They started filming on our short street last Wednesday, a made for CTV movie, Sticks and Stones. Thursday afternoon we were to see the surgeon to find out the results of the bronchoscope. Thursday was also Bill’s 75th birthday. That morning I broke down briefly and said I couldn’t bear the wait. We looked up the street and saw a lot of commotion, walked up to see what was going on, saw our neighbors sitting on their front stoop, sat with them for an hour, chatting amiably, watching the filming action across the street. One of the crew came and sat with us a while and the location director came too to talk.
When we got back home, our writers group came to sing Happy Birthday to Bill, bearing a rose and a gift certificate from the local bookstore. Then another neighbor came to say happy birthday, bearing chocolates. The location director came to tell us the road hockey game was going to be played in front of our house, filming our house, because our lawn was the only one on the street that is still brown and the action was supposed to be taking place in March.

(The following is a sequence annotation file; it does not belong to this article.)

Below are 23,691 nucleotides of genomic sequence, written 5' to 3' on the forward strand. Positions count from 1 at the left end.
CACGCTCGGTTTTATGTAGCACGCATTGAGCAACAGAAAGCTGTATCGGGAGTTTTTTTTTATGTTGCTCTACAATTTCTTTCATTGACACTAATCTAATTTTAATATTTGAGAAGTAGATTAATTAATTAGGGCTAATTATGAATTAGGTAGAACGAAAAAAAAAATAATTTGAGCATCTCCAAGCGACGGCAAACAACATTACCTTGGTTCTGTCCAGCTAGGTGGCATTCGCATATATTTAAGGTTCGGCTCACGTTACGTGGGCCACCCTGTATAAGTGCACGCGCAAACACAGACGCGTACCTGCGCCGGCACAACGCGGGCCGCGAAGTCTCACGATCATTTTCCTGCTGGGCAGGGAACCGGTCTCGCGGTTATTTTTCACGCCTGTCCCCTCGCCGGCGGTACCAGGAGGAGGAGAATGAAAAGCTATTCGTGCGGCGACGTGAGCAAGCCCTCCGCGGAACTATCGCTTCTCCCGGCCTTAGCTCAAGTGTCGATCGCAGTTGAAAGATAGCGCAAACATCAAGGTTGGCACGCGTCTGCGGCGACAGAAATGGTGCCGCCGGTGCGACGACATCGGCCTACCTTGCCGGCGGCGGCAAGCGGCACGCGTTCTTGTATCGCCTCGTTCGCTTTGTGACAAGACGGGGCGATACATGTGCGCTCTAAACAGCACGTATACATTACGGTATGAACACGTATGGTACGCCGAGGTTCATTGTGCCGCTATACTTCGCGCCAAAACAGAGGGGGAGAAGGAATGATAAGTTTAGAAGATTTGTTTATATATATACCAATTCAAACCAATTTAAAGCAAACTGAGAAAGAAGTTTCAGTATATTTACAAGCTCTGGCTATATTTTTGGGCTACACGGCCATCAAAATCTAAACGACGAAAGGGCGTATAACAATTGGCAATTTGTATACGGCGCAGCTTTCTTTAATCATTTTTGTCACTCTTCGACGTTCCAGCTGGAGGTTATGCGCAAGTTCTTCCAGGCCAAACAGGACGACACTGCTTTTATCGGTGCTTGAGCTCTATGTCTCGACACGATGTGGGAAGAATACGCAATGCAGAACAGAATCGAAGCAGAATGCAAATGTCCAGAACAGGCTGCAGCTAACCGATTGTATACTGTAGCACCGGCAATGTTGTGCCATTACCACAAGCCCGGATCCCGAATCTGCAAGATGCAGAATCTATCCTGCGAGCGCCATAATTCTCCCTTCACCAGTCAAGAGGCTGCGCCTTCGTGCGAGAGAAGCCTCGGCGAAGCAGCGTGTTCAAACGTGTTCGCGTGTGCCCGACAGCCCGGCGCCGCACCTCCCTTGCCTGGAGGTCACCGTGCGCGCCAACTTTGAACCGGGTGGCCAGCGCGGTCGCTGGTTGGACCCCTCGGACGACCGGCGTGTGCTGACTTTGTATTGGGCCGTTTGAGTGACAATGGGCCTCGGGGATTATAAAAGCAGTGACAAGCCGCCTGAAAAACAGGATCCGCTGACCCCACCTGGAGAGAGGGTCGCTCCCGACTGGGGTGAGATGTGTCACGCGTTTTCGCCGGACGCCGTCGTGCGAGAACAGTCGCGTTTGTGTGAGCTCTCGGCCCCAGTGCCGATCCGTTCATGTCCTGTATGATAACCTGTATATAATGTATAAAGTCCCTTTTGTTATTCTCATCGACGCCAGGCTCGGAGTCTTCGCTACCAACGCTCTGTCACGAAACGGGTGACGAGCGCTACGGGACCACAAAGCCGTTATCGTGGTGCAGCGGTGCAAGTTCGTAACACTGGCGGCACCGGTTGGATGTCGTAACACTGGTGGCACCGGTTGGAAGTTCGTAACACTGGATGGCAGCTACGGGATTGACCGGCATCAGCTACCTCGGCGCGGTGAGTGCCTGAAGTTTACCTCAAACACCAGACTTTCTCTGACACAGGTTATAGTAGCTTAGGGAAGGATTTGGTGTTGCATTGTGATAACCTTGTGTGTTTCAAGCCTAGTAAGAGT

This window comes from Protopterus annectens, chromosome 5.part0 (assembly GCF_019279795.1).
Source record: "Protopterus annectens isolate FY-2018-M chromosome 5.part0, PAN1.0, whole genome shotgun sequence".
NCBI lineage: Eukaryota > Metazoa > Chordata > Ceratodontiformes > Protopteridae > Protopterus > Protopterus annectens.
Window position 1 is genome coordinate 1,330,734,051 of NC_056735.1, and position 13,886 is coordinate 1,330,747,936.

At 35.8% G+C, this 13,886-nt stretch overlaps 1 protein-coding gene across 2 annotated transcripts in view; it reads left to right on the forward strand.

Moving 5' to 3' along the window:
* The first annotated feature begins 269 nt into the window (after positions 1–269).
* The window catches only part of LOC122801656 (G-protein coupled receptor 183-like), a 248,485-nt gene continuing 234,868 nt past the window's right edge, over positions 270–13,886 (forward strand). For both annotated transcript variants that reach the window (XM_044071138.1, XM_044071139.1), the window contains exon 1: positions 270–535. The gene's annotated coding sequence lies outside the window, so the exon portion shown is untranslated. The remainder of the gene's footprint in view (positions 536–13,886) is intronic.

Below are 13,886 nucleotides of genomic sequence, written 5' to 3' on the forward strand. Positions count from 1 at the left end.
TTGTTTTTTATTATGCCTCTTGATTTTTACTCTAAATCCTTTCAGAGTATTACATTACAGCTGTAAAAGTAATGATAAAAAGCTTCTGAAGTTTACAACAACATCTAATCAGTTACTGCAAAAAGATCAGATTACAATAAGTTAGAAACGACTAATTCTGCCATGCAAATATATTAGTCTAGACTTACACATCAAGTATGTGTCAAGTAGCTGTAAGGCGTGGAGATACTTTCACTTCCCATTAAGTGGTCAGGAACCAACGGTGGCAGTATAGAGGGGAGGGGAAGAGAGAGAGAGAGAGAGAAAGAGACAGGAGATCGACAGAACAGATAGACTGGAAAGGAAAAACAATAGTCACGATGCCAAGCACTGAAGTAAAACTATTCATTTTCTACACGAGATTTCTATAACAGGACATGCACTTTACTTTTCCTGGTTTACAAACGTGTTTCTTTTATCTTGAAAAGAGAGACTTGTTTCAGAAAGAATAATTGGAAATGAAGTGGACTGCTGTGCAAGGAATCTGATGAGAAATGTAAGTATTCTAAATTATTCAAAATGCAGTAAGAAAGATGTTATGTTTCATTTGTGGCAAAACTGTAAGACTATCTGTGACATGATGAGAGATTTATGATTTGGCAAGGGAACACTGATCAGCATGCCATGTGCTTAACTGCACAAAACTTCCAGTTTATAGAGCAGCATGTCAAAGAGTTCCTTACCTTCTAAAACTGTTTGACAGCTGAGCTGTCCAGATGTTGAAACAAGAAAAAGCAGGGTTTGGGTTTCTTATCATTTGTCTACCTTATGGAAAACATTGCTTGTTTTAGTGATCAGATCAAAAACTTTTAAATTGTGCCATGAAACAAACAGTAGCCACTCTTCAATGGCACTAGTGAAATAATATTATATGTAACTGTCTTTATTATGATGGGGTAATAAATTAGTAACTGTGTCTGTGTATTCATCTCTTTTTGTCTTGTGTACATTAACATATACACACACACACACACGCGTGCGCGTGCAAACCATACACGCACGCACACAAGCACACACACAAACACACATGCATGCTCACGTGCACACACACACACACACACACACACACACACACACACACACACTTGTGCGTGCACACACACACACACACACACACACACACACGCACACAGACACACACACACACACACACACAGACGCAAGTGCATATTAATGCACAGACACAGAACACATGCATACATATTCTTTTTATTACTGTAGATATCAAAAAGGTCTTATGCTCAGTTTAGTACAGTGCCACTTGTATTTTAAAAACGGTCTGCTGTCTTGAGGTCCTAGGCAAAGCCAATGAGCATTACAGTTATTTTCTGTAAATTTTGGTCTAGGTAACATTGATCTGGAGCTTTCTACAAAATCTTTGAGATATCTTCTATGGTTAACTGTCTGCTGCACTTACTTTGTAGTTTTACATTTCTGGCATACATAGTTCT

All of this distraction made the wait bearable. And, miracle of miracles, the news the doctor delivered was good, the best we could have hoped for. Bill’s cancer, as far as can be determined, has not spread, is operable, the size of a marble. He is in good enough condition to undergo surgery. “Surgery is the only chance you have to be around next year.” They will take the top left lobe out. “So, should I go ahead and book the surgery?” “I don’t have much choice, do I.” “No, you don’t.”
When we got home our front yard was teeming with people and equipment, and about twenty little boys with hockey sticks were sitting on the curb. I sent out e-mails with our news, talked to our kids, and then we sat in the living room watching the action through our picture window. Our sons of course are highly amused that just where they played road hockey will be on TV. Bill wrote this poem about 30 years ago.
The roadhockey game out under my window
Is like the Chinese soup
With grandfather cabbages thrown in
It simmers through the years
As the bulbs in the streetlamps
Have been replaced a hundred times since it began
Enter the fray my little son
Little onion into the stew
The original ingredients have long since been devoured
But they have left their legacy:
The game itself, a roiling flowing two-sided thing
And a meaningless astronomical score.